• Health Precautions

    Before departing a full examination with a qualified GP is recommended in order to highlight and advice on any potential problems you may encounter on your trip. This is particularly important for those with previous heart, lung or blood pressure irregularities, or any continuing medical conditions.

    Children

    When taking children into the mountains you should be very careful and monitor them for unusual behaviour, as young children often have difficulty in communicating their feelings. Research suggests that younger people may be slower to adapt to high altitude, however no comprehensive studies have been carried out with regards to a safe altitude to children, so doctors recommend a maximum height for children of 3000m. Nevertheless a number of young children have climbed Kala Pattar, 5560m.

    Teenagers

    As of yet there is no evidence to suggest that teenagers are slower to adapt to high altitude than adults, although due to behavioural traits they can be more at risk than mature adults. Teenagers can be overly competitive and refuse to give in during a challenge. This may be particularly prevalent during school trips where peers are present.

    Older people

    Many older people, even those past retirement age have been able to climb some of the world’s most famous mountains. Age doesn’t have to be a barrier preventing older people from climbing, it is a person’s fitness level that will prevent them from taking part. Age should simply highlight the need for a good level of fitness.

    Heart Conditions

    As of yet no studies have been conducted into heart attacks at altitude. It follows logically due to the effects of altitude on the body and the knowledge that the level of exertion required is more significant than at sea level, but no one is sure. Talk to a doctor if you are worried.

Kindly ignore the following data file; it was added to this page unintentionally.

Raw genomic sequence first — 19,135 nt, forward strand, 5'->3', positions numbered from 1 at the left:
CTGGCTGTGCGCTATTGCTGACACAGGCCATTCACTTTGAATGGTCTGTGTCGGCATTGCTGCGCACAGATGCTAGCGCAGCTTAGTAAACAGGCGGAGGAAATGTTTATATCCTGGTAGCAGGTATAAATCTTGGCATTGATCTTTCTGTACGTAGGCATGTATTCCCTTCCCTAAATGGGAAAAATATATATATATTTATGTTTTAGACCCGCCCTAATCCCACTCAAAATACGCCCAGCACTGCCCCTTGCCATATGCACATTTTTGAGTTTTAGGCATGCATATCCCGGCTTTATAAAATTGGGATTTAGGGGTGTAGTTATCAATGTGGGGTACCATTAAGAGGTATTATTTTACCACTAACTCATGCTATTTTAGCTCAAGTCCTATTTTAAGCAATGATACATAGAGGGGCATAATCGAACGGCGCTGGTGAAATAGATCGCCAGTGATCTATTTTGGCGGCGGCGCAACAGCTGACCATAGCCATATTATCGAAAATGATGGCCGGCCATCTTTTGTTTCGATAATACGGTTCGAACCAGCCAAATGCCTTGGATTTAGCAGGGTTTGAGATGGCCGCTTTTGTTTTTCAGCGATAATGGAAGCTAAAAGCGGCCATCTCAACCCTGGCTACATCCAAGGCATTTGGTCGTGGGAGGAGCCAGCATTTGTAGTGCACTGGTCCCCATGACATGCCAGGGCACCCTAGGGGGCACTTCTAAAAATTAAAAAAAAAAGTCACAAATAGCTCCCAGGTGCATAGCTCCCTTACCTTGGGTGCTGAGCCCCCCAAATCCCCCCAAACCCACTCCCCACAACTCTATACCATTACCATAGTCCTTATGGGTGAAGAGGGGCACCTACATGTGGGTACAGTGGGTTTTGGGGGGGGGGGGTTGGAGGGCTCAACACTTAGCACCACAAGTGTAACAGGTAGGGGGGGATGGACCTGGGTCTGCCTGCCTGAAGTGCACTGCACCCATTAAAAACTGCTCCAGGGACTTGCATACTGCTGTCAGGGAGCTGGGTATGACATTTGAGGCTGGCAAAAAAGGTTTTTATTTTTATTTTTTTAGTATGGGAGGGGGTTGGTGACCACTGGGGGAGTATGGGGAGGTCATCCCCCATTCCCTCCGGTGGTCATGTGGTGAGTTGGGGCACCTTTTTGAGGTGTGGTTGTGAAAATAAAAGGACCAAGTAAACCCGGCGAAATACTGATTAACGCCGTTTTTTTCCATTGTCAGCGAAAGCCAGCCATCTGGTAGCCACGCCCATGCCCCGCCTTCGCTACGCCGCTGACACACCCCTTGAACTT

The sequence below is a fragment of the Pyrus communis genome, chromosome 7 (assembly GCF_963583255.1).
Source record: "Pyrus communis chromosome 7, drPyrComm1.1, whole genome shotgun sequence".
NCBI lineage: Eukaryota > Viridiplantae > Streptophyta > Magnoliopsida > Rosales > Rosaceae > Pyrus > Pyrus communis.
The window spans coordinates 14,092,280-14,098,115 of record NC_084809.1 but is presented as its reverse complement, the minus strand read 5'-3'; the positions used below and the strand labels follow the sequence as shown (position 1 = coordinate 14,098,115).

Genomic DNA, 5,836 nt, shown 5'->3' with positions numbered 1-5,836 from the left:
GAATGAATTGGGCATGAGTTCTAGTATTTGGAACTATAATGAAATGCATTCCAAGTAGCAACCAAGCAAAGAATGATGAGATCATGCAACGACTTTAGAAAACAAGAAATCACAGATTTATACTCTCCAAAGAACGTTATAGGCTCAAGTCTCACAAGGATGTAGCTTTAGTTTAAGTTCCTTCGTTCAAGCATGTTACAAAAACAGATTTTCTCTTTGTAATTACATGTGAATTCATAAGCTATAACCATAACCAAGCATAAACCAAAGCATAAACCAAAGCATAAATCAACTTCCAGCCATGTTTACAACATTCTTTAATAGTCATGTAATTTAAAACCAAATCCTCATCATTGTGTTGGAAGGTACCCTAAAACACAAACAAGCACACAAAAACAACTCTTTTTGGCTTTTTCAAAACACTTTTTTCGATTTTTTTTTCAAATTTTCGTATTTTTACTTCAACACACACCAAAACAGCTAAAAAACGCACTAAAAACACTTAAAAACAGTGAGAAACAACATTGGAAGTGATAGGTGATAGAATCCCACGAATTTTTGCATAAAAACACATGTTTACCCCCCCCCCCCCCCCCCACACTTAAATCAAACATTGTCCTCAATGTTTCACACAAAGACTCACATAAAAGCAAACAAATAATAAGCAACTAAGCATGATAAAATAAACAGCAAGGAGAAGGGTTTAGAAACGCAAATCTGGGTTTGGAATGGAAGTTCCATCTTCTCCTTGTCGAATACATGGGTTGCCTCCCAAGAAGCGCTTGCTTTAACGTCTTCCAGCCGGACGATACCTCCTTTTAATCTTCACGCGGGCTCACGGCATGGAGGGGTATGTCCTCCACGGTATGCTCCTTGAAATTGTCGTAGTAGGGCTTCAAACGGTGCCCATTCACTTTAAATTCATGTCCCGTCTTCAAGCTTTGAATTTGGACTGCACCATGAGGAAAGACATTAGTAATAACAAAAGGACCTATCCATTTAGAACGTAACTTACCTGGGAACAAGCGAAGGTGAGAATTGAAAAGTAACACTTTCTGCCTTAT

High Blood Pressure

    High blood pressure, also known as hypertension, is likely to be more of a risk at altitude, so it is important to check with a qualified doctor, preferably one who has details of your history, to see if it is safe to climb.

    Diabetes

    Increased exertion whilst climbing will change the levels of carbohydrate and insulin levels in the blood so while it shouldn’t stop climbers it is very important to monitor glucose levels and control blood sugar levels. Again, make the people around you aware of the condition and what to do in an emergency.

    Epilepsy

    There is a slightly increased risk of seizures at high altitude, but depending on the severity of the condition this may mean you can continue. Your party should be aware and be prepared in the event of an emergency.

    Previous Chest Infections

    People who are more susceptible to chest infections are more likely to become ill, as even healthy people develop chest conditions when at altitude. It would be wise to bring any prescribed medicine, and depending on the severity, begin taking it as a preventative measure. Consult your doctor.

    Asthma

    Many asthmatics often find that their asthma is better at altitude than normal. This is because there are fewer substances in the air which will irritate an asthma condition. Even so, it is best to keep any medication close at hand, perhaps in a sealed pocket or round your neck. Also make others in your party aware of the condition and what to do in the event of an attack.

    Pregnancy

    The effects of reduced oxygen and altitude on an unborn child have yet to be studied, so for this reason it may be best not to ascend if you are pregnant. In addition, professional care is often needed and this may be impossible at altitude.